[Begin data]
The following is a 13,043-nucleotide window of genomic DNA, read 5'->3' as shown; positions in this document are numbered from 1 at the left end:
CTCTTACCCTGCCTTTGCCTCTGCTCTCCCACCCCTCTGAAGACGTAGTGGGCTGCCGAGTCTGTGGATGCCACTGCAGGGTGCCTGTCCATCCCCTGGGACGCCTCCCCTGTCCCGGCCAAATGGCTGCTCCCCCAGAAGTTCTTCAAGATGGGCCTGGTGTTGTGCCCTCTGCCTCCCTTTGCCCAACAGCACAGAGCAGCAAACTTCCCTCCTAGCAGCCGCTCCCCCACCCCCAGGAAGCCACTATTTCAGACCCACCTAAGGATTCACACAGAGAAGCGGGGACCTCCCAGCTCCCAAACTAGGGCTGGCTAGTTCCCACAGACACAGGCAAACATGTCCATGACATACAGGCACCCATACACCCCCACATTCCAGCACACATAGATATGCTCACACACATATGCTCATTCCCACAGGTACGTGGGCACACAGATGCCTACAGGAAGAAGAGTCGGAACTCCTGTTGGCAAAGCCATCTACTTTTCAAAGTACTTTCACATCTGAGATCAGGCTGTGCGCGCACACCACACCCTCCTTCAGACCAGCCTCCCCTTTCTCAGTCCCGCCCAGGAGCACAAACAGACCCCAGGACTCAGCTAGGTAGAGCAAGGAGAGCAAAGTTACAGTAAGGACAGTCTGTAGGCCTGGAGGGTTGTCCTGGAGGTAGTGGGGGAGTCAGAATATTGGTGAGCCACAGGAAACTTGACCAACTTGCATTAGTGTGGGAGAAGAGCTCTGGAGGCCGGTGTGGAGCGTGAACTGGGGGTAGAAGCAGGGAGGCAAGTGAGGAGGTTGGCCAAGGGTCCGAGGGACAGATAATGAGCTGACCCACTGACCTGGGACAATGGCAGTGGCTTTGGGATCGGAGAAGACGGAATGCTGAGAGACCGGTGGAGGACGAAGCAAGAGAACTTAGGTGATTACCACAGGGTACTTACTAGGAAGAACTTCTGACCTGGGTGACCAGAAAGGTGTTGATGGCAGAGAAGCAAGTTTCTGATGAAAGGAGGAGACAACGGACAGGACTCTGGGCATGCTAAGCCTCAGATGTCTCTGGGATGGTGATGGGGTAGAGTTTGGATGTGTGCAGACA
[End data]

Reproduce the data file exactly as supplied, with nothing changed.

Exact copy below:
The following is a 13,043-nucleotide window of genomic DNA, read 5'->3' as shown; positions in this document are numbered from 1 at the left end:
CTCTTACCCTGCCTTTGCCTCTGCTCTCCCACCCCTCTGAAGACGTAGTGGGCTGCCGAGTCTGTGGATGCCACTGCAGGGTGCCTGTCCATCCCCTGGGACGCCTCCCCTGTCCCGGCCAAATGGCTGCTCCCCCAGAAGTTCTTCAAGATGGGCCTGGTGTTGTGCCCTCTGCCTCCCTTTGCCCAACAGCACAGAGCAGCAAACTTCCCTCCTAGCAGCCGCTCCCCCACCCCCAGGAAGCCACTATTTCAGACCCACCTAAGGATTCACACAGAGAAGCGGGGACCTCCCAGCTCCCAAACTAGGGCTGGCTAGTTCCCACAGACACAGGCAAACATGTCCATGACATACAGGCACCCATACACCCCCACATTCCAGCACACATAGATATGCTCACACACATATGCTCATTCCCACAGGTACGTGGGCACACAGATGCCTACAGGAAGAAGAGTCGGAACTCCTGTTGGCAAAGCCATCTACTTTTCAAAGTACTTTCACATCTGAGATCAGGCTGTGCGCGCACACCACACCCTCCTTCAGACCAGCCTCCCCTTTCTCAGTCCCGCCCAGGAGCACAAACAGACCCCAGGACTCAGCTAGGTAGAGCAAGGAGAGCAAAGTTACAGTAAGGACAGTCTGTAGGCCTGGAGGGTTGTCCTGGAGGTAGTGGGGGAGTCAGAATATTGGTGAGCCACAGGAAACTTGACCAACTTGCATTAGTGTGGGAGAAGAGCTCTGGAGGCCGGTGTGGAGCGTGAACTGGGGGTAGAAGCAGGGAGGCAAGTGAGGAGGTTGGCCAAGGGTCCGAGGGACAGATAATGAGCTGACCCACTGACCTGGGACAATGGCAGTGGCTTTGGGATCGGAGAAGACGGAATGCTGAGAGACCGGTGGAGGACGAAGCAAGAGAACTTAGGTGATTACCACAGGGTACTTACTAGGAAGAACTTCTGACCTGGGTGACCAGAAAGGTGTTGATGGCAGAGAAGCAAGTTTCTGATGAAAGGAGGAGACAACGGACAGGACTCTGGGCATGCTAAGCCTCAGATGTCTCTGGGATGGTGATGGGGTAGAGTTTGGATGTGTGCAGACA